I took the spot lights as 75 watt max as to the best of my knowledge that's the largest size available as a result slightly lower result to you at 15.22 amp and upstairs at 1.875Kw gives 8.15 amp with diversity 5.3 and downstairs 1.627Kw gives 7.07 amp with diversity 4.66 amp so as you say two circuits both using 6 amp fuse or MCB. Discharge lighting covers florescent, energy saving, Cold cathode, High pressure mercury vapor, and sodium lighting etc.
I think your correct with cooker but lost my guide so not sure.
Remember the word "Guide" you must use some common sense, For example a Baby Belling cooker has two rings an oven plus grill but because it has a selector switch you would not add them together it's just 13 amp.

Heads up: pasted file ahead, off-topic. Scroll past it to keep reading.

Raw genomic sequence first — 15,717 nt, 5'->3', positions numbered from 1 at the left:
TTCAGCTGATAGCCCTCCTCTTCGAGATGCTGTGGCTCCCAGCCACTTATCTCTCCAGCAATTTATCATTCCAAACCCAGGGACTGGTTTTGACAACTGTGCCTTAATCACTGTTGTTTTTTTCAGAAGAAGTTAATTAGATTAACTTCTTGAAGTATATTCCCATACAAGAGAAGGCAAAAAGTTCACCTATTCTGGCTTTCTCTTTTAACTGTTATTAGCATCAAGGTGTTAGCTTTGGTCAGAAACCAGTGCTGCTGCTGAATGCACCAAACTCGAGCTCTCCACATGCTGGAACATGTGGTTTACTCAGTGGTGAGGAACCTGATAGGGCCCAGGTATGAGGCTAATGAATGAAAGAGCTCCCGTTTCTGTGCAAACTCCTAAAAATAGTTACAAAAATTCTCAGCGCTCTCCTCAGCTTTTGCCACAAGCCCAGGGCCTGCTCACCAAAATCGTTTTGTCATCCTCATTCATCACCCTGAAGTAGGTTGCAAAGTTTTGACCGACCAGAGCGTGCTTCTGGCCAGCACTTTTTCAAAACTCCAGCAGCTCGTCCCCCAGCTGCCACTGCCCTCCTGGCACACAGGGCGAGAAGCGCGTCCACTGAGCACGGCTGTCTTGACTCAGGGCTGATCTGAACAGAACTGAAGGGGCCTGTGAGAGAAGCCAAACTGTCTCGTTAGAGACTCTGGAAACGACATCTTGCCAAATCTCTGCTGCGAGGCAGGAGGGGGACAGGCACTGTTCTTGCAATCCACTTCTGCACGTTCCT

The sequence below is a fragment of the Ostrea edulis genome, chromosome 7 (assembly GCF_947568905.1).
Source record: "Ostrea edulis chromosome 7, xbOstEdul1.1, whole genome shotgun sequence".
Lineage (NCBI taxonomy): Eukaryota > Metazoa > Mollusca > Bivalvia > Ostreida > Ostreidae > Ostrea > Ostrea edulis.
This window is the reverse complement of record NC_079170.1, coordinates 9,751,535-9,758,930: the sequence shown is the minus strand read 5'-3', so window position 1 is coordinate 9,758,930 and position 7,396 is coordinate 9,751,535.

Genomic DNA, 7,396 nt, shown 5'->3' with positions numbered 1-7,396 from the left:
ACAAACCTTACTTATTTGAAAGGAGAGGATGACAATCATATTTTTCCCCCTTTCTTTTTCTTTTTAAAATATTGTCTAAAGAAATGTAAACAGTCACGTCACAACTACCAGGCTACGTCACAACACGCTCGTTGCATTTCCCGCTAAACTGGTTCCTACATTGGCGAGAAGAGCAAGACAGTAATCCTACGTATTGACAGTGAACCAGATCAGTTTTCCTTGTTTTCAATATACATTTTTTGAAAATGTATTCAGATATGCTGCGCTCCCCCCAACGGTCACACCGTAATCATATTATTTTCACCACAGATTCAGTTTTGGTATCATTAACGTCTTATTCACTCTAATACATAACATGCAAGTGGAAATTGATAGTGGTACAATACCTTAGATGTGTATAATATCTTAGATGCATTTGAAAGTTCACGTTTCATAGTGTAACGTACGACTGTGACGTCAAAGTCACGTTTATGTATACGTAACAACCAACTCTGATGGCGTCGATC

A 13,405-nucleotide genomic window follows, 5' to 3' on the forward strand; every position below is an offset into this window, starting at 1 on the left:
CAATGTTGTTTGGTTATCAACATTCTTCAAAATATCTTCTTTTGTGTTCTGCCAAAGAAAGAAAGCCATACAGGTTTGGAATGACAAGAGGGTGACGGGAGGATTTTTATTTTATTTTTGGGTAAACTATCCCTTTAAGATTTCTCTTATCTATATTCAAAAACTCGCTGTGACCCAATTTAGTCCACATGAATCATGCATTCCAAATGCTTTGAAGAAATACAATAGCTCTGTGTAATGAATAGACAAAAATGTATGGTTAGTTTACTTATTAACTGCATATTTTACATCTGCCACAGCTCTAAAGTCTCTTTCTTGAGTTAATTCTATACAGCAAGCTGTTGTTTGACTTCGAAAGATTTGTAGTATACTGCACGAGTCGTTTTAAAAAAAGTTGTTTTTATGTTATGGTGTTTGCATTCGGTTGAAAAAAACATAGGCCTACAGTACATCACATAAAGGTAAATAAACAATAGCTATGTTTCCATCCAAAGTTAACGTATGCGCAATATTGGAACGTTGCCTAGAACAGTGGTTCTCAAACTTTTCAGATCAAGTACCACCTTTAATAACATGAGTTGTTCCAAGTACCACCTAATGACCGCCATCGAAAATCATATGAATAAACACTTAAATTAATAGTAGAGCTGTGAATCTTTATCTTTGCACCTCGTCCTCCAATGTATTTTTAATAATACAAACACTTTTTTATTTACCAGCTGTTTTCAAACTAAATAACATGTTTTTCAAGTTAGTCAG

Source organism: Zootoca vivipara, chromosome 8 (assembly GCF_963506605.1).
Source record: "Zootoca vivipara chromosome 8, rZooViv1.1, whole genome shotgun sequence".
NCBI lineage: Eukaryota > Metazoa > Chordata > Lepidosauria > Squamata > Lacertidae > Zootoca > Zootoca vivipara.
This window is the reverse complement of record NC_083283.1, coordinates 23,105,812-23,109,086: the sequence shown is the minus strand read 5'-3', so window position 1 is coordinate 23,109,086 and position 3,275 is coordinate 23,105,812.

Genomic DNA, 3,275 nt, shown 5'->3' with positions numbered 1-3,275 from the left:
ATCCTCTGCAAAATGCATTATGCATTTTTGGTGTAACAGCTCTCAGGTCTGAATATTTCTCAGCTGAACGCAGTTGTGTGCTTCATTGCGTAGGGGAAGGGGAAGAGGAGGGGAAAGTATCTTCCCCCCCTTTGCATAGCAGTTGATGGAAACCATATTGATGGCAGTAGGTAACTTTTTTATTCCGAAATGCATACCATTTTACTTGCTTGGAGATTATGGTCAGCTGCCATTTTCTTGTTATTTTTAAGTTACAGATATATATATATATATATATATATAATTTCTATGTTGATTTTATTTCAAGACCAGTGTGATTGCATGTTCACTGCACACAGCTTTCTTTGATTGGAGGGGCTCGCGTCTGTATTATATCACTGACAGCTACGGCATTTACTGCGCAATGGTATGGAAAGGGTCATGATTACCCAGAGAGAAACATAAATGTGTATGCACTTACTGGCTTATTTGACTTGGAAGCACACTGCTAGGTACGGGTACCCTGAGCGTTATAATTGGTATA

As to discharge lighting you will find some give information from the manufacturers as to diversity this takes precedence over figures in "Guide". If you have a house right next to a power station as I did in Sizewell you may need to allow more that the 1.8 as you can get over voltage greater than normal. Or use switch mode.
Switch mode converts the AC to DC then back to AC at very high frequency and also corrects any small under or over voltage at the same time so uses less power than old system. Also the tubes last longer. They can be a complete pain for RF interference but are OK with rotating machinery and more like X 1.2 on diversity. I think they will soon start to be fitted at home and are very common in industry. Some tubes only have single contact either side with no heaters. They also have some very high voltages don't play.